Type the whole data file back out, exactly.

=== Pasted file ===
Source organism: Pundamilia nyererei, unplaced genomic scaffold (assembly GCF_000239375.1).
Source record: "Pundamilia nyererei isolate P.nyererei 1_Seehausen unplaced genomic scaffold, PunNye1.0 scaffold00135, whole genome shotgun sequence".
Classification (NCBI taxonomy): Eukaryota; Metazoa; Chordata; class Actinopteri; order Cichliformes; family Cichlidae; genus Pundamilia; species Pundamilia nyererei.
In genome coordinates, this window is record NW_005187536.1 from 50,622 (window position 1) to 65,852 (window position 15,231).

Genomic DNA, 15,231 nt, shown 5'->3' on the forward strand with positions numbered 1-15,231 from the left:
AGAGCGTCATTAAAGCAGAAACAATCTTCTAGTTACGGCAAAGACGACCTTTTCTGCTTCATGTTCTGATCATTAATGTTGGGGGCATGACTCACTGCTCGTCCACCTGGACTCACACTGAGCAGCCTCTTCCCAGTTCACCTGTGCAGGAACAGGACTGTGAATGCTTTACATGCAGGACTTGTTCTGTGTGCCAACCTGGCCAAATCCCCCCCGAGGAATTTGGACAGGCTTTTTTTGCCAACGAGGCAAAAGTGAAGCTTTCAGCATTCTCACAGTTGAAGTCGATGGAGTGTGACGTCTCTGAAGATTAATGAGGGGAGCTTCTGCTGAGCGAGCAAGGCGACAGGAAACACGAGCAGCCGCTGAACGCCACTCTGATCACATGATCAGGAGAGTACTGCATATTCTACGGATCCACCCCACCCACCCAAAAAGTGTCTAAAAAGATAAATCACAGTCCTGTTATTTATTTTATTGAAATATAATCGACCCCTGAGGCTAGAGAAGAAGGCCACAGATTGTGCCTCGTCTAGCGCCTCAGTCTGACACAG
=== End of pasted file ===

Source organism: Pundamilia nyererei, unplaced genomic scaffold (assembly GCF_000239375.1).
Source record: "Pundamilia nyererei isolate P.nyererei 1_Seehausen unplaced genomic scaffold, PunNye1.0 scaffold00135, whole genome shotgun sequence".
Classification (NCBI taxonomy): Eukaryota; Metazoa; Chordata; class Actinopteri; order Cichliformes; family Cichlidae; genus Pundamilia; species Pundamilia nyererei.
In genome coordinates, this window is record NW_005187536.1 from 50,622 (window position 1) to 65,852 (window position 15,231).

Genomic DNA, 15,231 nt, shown 5'->3' on the forward strand with positions numbered 1-15,231 from the left:
AGAGCGTCATTAAAGCAGAAACAATCTTCTAGTTACGGCAAAGACGACCTTTTCTGCTTCATGTTCTGATCATTAATGTTGGGGGCATGACTCACTGCTCGTCCACCTGGACTCACACTGAGCAGCCTCTTCCCAGTTCACCTGTGCAGGAACAGGACTGTGAATGCTTTACATGCAGGACTTGTTCTGTGTGCCAACCTGGCCAAATCCCCCCCGAGGAATTTGGACAGGCTTTTTTTGCCAACGAGGCAAAAGTGAAGCTTTCAGCATTCTCACAGTTGAAGTCGATGGAGTGTGACGTCTCTGAAGATTAATGAGGGGAGCTTCTGCTGAGCGAGCAAGGCGACAGGAAACACGAGCAGCCGCTGAACGCCACTCTGATCACATGATCAGGAGAGTACTGCATATTCTACGGATCCACCCCACCCACCCAAAAAGTGTCTAAAAAGATAAATCACAGTCCTGTTATTTATTTTATTGAAATATAATCGACCCCTGAGGCTAGAGAAGAAGGCCACAGATTGTGCCTCGTCTAGCGCCTCAGTCTGACACAG